"I deny not but lewd and wicked custom, beginning perhaps at the first amongst few, afterwards spreading into greater multitudes, and so continuing from time to time, may be of force even in plain things to smother the light of natural understanding; because men will not bend their wits to examine whether things wherewith they have been accustomed be good or evil."
— Hooker, Richard (1554-1600)
See Of the Lavves of Ecclesiasticall Politie. Eyght Bookes. By Richard Hooker. (Printed at London: By Iohn Windet, dwelling at the signe of the Crosse keyes neere Powles Wharffe, and are there to be soulde, 1593). <Link to ESTC>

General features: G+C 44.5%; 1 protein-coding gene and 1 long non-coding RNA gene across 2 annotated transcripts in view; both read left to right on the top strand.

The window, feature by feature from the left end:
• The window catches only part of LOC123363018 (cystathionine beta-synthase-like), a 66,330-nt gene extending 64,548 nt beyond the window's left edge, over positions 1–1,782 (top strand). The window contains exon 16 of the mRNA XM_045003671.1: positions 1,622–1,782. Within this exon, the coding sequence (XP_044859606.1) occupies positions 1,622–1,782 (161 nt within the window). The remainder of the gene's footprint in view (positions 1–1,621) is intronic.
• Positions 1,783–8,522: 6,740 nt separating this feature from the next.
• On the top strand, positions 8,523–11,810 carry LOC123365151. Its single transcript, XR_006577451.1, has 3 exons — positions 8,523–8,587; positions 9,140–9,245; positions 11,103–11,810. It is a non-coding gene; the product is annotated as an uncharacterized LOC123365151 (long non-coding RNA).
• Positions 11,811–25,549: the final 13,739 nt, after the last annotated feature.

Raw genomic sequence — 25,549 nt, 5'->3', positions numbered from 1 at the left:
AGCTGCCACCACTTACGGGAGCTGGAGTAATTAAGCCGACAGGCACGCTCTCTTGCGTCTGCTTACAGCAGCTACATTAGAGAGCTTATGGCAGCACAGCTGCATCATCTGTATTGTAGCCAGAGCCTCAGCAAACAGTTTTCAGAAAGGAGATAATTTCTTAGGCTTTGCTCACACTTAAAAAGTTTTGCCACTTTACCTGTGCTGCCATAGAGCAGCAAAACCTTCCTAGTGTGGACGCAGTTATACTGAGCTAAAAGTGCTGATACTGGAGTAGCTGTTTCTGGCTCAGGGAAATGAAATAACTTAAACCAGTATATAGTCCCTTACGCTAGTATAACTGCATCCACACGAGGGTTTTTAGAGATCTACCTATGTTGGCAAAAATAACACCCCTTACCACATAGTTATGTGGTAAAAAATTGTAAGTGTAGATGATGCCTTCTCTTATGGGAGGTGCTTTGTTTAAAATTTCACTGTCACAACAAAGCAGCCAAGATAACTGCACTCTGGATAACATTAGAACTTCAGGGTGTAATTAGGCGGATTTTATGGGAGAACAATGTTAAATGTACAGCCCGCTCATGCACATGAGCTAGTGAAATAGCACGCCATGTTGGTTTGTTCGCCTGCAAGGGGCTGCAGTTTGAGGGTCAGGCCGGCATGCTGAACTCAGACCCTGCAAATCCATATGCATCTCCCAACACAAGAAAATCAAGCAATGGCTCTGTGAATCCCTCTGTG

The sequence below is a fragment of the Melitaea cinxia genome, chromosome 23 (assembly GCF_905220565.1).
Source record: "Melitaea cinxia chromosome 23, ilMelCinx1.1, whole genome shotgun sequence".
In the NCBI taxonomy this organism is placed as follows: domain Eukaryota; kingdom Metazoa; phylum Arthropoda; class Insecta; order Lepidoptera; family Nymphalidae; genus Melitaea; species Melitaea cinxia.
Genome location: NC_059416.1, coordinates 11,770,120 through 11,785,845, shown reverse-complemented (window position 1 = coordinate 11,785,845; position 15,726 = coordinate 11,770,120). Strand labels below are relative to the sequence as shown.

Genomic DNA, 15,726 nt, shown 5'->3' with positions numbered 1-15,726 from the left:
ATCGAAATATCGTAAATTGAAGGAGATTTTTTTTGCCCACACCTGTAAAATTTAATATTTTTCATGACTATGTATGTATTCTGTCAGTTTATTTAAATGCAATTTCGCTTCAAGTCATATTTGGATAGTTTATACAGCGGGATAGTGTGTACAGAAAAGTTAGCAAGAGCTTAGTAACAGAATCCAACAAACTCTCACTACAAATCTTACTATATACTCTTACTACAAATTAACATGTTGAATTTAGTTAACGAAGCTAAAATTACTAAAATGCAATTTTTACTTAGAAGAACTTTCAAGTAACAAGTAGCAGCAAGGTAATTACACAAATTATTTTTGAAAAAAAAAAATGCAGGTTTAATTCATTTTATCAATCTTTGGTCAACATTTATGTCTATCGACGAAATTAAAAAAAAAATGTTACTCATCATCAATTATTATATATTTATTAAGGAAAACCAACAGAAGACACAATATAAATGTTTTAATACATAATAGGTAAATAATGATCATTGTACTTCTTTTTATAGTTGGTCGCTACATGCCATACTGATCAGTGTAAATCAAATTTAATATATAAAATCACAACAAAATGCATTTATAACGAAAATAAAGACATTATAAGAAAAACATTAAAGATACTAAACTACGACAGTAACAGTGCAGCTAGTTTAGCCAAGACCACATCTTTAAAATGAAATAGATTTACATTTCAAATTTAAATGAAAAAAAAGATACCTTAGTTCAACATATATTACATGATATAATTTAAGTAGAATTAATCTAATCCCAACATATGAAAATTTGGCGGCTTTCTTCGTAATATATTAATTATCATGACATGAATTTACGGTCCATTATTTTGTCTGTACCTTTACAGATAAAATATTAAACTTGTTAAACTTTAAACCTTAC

See also Of the Lavves of Ecclesiasticall Politie, Eight Bookes. By Richard Hooker, 2nd edition (Printed at London: By Iohn Windet, dwelling at the signe of the Crosse-keyes neare Paules wharffe, and are there to be solde, 1604). <Link to EEBO><Link to EEBO-TCP>
Originally searching text from Richard Hooker, The Works of that Learned and Judicious Divine Mr. Richard Hooker, 7th edition revised by the Very Rev. R.W. Church and the Rev. F. Paget (Oxford: Clarendon Press, 1888), vol. 1 of 3. <Link to OLL>
Reading in Richard Hooker, Of the Laws of Ecclesiastical Polity, Vol. 1 of The Works of Richard Hooker, ed. Georges Edelen, Folger Library edition (Cambridge: Harvard UP, 1977).